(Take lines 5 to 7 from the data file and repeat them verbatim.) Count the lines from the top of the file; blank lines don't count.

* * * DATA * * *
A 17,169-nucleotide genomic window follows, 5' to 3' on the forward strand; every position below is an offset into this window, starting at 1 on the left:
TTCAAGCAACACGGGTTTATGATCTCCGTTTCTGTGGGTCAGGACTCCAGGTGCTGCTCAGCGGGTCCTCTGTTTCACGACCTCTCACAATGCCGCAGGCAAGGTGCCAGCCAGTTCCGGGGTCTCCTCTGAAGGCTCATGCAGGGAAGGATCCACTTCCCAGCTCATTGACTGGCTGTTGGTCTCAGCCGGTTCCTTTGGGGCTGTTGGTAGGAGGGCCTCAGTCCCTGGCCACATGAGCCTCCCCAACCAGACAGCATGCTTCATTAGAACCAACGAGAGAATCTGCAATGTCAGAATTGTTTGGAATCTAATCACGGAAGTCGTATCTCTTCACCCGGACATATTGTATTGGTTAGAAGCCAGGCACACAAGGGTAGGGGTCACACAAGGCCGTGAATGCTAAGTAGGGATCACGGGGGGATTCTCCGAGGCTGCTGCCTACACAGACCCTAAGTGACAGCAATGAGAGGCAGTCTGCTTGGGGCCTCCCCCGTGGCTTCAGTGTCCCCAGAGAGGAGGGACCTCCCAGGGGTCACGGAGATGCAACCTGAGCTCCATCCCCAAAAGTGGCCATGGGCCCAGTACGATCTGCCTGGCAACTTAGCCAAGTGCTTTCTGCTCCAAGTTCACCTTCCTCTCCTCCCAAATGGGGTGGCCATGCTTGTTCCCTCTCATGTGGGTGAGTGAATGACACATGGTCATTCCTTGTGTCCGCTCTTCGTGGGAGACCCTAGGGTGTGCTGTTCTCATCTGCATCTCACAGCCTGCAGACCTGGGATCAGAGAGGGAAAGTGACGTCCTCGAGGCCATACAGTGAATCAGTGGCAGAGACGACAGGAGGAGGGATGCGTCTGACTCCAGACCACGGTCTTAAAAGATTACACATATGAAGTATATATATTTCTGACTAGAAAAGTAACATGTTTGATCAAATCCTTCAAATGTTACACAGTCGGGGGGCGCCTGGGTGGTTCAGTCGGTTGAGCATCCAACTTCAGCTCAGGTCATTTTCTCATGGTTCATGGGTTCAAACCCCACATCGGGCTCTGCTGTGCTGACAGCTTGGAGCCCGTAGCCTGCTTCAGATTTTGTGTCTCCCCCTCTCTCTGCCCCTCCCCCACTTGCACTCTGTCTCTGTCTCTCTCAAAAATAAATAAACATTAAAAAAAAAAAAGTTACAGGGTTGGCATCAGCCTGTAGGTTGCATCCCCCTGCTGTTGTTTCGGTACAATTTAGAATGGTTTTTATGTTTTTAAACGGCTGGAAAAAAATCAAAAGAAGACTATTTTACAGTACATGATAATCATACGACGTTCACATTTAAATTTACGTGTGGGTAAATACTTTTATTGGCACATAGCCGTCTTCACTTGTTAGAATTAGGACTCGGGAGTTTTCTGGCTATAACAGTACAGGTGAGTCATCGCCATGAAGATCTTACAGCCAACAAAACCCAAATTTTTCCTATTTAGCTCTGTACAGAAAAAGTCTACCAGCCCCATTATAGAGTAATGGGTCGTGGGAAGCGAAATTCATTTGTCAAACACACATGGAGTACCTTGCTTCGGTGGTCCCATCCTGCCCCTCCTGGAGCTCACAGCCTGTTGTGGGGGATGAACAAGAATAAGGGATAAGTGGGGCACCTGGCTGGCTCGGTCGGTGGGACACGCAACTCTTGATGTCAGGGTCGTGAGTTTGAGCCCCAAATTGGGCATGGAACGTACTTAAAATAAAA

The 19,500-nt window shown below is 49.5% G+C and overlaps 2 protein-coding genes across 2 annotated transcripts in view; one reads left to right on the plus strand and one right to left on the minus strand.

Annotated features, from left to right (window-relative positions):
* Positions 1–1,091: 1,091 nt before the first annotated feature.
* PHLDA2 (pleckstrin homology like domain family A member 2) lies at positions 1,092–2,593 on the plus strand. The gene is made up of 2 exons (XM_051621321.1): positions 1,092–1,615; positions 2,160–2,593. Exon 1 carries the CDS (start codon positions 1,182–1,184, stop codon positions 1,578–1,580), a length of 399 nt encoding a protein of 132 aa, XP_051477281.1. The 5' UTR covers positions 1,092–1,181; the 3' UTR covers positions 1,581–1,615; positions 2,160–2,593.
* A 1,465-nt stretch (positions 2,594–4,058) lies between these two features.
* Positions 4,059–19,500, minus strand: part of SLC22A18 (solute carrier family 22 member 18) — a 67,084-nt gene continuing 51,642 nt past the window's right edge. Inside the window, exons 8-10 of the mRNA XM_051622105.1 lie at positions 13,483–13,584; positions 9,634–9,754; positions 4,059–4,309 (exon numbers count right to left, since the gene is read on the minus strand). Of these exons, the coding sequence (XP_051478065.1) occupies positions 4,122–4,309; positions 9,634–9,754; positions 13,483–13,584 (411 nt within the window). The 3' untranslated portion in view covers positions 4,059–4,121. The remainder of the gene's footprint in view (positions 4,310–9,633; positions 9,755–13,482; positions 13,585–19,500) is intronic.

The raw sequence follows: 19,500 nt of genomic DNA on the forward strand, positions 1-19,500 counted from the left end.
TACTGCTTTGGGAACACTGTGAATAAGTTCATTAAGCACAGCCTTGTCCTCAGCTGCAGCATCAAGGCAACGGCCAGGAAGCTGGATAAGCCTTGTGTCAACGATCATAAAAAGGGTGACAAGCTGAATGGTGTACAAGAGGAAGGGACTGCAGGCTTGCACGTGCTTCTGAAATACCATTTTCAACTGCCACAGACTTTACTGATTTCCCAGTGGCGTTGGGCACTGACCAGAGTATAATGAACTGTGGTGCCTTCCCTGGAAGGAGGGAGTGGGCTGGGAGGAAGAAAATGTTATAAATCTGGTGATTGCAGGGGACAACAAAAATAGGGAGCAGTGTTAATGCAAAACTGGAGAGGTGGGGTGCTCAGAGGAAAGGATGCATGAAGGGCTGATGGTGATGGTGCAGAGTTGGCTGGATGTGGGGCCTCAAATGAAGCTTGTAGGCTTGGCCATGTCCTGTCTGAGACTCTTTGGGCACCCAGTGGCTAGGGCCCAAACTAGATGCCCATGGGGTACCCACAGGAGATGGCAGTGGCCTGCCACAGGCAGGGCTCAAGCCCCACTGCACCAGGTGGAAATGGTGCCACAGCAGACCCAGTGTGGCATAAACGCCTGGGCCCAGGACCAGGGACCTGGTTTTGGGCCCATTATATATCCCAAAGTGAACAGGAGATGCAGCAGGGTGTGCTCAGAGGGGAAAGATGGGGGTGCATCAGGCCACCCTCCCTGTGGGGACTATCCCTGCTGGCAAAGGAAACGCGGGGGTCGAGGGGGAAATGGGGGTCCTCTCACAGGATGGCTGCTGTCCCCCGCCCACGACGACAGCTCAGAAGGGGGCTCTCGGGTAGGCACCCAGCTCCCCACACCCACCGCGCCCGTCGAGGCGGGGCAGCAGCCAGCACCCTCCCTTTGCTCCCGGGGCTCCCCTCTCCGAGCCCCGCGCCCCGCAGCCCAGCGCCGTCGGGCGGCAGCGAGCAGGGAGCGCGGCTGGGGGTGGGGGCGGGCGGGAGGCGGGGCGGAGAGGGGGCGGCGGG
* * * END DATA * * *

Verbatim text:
* Positions 1–1,091: 1,091 nt before the first annotated feature.
* PHLDA2 (pleckstrin homology like domain family A member 2) lies at positions 1,092–2,593 on the plus strand. The gene is made up of 2 exons (XM_051621321.1): positions 1,092–1,615; positions 2,160–2,593. Exon 1 carries the CDS (start codon positions 1,182–1,184, stop codon positions 1,578–1,580), a length of 399 nt encoding a protein of 132 aa, XP_051477281.1. The 5' UTR covers positions 1,092–1,181; the 3' UTR covers positions 1,581–1,615; positions 2,160–2,593.
* A 1,465-nt stretch (positions 2,594–4,058) lies between these two features.